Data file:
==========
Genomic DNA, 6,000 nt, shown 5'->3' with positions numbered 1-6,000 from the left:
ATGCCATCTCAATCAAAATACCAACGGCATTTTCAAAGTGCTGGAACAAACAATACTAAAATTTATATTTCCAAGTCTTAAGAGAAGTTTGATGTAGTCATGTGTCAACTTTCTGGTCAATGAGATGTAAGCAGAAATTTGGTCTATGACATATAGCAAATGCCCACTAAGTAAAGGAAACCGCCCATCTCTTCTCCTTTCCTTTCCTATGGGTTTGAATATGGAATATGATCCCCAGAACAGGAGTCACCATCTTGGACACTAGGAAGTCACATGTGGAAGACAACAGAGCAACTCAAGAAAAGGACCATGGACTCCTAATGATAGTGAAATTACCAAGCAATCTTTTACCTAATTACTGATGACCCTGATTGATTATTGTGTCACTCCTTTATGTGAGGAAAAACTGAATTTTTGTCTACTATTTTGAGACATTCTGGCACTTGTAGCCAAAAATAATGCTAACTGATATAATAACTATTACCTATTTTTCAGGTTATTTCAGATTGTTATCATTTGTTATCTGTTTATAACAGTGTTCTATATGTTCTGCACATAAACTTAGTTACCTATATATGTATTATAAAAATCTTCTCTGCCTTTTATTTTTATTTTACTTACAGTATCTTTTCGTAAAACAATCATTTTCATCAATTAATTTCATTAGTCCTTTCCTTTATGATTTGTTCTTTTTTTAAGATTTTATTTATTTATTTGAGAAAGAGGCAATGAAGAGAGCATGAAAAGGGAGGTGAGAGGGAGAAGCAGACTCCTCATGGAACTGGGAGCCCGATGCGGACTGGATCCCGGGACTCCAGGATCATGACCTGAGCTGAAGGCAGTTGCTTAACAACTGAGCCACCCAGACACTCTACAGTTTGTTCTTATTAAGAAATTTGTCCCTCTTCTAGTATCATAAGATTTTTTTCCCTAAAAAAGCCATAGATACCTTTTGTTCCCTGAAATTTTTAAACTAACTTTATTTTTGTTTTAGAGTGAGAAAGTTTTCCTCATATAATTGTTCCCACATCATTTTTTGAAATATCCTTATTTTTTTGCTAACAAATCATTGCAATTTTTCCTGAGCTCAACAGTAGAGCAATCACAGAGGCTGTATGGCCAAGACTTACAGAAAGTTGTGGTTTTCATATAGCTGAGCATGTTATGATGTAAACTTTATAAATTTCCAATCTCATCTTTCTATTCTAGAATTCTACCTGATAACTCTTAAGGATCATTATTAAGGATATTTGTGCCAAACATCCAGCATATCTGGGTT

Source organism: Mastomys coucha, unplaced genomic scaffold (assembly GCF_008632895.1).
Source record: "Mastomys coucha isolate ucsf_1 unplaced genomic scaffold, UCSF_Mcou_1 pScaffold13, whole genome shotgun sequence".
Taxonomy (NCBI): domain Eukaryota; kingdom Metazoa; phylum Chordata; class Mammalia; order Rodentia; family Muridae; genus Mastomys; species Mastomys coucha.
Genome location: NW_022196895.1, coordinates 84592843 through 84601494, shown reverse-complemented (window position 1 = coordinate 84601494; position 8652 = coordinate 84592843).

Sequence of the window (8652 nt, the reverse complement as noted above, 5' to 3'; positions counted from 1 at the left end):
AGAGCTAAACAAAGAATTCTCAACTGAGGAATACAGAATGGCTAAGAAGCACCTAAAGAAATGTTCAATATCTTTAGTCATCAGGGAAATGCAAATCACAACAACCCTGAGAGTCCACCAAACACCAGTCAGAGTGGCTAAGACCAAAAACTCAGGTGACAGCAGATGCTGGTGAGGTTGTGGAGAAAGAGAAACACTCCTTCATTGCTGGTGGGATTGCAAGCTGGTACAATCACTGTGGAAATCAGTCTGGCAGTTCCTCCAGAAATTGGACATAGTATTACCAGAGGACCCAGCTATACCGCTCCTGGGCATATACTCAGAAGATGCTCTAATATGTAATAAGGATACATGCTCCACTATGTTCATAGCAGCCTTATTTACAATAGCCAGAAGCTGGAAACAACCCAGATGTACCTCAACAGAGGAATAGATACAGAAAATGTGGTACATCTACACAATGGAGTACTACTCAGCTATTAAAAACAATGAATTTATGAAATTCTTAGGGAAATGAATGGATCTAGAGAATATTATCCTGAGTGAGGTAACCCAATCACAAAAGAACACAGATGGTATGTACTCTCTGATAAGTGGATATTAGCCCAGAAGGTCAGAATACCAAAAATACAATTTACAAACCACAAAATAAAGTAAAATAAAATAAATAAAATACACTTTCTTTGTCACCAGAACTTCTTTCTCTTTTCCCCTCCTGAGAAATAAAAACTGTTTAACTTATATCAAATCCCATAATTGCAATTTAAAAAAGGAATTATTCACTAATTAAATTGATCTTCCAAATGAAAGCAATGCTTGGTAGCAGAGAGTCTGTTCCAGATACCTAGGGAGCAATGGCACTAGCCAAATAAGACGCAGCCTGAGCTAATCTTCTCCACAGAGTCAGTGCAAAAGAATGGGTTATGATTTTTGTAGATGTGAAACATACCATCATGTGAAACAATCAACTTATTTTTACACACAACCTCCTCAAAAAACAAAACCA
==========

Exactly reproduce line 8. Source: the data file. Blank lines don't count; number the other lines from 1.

AGAGCTAAACAAAGAATTCTCAACTGAGGAATACAGAATGGCTAAGAAGCACCTAAAGAAATGTTCAATATCTTTAGTCATCAGGGAAATGCAAATCACAACAACCCTGAGAGTCCACCAAACACCAGTCAGAGTGGCTAAGACCAAAAACTCAGGTGACAGCAGATGCTGGTGAGGTTGTGGAGAAAGAGAAACACTCCTTCATTGCTGGTGGGATTGCAAGCTGGTACAATCACTGTGGAAATCAGTCTGGCAGTTCCTCCAGAAATTGGACATAGTATTACCAGAGGACCCAGCTATACCGCTCCTGGGCATATACTCAGAAGATGCTCTAATATGTAATAAGGATACATGCTCCACTATGTTCATAGCAGCCTTATTTACAATAGCCAGAAGCTGGAAACAACCCAGATGTACCTCAACAGAGGAATAGATACAGAAAATGTGGTACATCTACACAATGGAGTACTACTCAGCTATTAAAAACAATGAATTTATGAAATTCTTAGGGAAATGAATGGATCTAGAGAATATTATCCTGAGTGAGGTAACCCAATCACAAAAGAACACAGATGGTATGTACTCTCTGATAAGTGGATATTAGCCCAGAAGGTCAGAATACCAAAAATACAATTTACAAACCACAAAATAAAGTAAAATAAAATAAATAAAATACACTTTCTTTGTCACCAGAACTTCTTTCTCTTTTCCCCTCCTGAGAAATAAAAACTGTTTAACTTATATCAAATCCCATAATTGCAATTTAAAAAAGGAATTATTCACTAATTAAATTGATCTTCCAAATGAAAGCAATGCTTGGTAGCAGAGAGTCTGTTCCAGATACCTAGGGAGCAATGGCACTAGCCAAATAAGACGCAGCCTGAGCTAATCTTCTCCACAGAGTCAGTGCAAAAGAATGGGTTATGATTTTTGTAGATGTGAAACATACCATCATGTGAAACAATCAACTTATTTTTACACACAACCTCCTCAAAAAACAAAACCA